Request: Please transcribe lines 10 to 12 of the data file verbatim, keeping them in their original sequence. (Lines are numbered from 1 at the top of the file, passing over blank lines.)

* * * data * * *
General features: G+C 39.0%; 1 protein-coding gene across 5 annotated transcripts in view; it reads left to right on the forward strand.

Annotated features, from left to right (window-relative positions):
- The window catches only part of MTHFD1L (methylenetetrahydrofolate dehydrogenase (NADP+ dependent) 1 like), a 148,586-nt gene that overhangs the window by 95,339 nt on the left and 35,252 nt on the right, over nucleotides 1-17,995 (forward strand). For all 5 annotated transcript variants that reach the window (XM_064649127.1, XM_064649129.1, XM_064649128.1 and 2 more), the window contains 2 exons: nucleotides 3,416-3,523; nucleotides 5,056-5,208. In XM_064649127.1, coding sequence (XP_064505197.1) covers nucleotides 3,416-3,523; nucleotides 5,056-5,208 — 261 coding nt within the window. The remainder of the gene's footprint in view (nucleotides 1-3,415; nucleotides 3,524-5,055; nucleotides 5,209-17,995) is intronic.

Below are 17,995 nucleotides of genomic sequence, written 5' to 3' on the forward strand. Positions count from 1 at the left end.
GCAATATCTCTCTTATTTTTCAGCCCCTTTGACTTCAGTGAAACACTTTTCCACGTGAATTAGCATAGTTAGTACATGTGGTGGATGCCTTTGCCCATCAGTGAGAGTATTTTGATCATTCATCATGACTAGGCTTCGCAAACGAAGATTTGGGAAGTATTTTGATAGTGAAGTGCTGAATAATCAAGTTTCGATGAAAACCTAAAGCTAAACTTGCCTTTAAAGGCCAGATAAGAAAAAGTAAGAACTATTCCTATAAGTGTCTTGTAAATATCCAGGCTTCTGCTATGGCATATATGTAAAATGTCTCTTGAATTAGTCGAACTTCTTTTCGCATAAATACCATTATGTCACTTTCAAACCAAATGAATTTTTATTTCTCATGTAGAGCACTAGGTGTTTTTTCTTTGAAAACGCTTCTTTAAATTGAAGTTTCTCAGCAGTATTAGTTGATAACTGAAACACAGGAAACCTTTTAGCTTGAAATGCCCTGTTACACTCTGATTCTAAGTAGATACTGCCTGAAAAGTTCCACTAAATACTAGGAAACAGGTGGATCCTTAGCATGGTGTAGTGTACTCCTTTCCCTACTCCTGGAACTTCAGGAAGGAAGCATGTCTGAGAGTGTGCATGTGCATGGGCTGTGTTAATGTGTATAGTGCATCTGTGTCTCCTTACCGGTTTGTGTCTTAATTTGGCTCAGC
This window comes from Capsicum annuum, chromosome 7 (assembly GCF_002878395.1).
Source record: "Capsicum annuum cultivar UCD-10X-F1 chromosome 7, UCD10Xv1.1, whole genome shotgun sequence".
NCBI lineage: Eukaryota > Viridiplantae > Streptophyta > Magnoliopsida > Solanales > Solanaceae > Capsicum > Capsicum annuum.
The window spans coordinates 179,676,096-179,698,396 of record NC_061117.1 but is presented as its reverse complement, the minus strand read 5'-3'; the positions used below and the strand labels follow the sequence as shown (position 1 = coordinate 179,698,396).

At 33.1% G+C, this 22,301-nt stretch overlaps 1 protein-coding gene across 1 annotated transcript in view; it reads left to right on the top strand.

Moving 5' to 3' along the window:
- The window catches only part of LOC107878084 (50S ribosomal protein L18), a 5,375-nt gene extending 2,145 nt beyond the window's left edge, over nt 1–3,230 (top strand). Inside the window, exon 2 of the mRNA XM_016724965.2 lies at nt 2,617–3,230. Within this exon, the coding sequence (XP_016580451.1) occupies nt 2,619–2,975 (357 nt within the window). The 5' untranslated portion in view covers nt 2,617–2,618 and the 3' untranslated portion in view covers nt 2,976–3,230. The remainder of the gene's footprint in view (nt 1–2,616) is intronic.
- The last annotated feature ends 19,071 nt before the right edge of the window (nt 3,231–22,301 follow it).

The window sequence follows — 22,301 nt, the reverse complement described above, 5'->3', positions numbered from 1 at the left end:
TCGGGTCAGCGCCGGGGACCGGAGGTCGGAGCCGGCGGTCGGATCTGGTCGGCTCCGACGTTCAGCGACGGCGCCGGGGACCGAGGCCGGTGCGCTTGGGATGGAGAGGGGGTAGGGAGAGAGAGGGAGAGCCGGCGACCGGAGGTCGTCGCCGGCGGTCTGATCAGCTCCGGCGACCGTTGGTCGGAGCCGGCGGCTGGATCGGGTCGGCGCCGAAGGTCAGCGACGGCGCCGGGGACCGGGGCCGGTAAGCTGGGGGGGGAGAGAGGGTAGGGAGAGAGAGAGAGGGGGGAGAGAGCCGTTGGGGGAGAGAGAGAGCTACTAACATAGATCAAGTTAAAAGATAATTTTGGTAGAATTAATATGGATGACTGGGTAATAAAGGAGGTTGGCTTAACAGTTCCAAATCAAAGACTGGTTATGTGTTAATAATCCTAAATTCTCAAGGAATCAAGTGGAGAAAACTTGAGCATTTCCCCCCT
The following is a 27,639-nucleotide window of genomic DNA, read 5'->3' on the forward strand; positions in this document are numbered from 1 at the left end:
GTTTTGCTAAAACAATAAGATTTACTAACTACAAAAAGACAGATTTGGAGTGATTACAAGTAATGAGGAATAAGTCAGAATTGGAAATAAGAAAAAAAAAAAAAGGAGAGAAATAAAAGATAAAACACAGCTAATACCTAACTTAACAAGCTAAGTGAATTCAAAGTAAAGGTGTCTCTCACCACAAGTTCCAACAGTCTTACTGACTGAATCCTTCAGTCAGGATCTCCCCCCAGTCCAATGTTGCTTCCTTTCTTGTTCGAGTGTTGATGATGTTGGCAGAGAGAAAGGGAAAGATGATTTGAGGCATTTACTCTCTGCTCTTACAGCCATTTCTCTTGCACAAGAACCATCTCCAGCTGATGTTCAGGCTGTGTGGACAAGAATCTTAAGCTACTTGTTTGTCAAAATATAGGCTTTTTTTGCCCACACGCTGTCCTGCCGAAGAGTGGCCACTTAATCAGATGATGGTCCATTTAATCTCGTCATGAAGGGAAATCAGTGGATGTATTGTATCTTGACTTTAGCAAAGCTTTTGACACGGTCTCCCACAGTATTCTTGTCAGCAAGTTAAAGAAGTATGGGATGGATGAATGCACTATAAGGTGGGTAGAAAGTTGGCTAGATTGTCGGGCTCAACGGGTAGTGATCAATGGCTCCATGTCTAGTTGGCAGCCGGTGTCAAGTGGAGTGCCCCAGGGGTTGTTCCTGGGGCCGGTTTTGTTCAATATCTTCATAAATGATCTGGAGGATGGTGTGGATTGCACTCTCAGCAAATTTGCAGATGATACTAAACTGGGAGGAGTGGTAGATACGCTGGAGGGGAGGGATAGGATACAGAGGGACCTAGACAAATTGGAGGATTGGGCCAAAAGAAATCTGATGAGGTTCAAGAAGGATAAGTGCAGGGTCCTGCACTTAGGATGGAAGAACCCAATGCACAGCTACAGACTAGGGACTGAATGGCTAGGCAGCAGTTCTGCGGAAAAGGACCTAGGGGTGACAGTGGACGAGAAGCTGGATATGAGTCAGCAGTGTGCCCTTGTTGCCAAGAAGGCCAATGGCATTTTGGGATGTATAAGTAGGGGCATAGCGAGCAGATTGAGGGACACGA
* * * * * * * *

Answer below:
At 33.1% G+C, this 22,301-nt stretch overlaps 1 protein-coding gene across 1 annotated transcript in view; it reads left to right on the top strand.

Moving 5' to 3' along the window:
- The window catches only part of LOC107878084 (50S ribosomal protein L18), a 5,375-nt gene extending 2,145 nt beyond the window's left edge, over nt 1–3,230 (top strand). Inside the window, exon 2 of the mRNA XM_016724965.2 lies at nt 2,617–3,230. Within this exon, the coding sequence (XP_016580451.1) occupies nt 2,619–2,975 (357 nt within the window). The 5' untranslated portion in view covers nt 2,617–2,618 and the 3' untranslated portion in view covers nt 2,976–3,230. The remainder of the gene's footprint in view (nt 1–2,616) is intronic.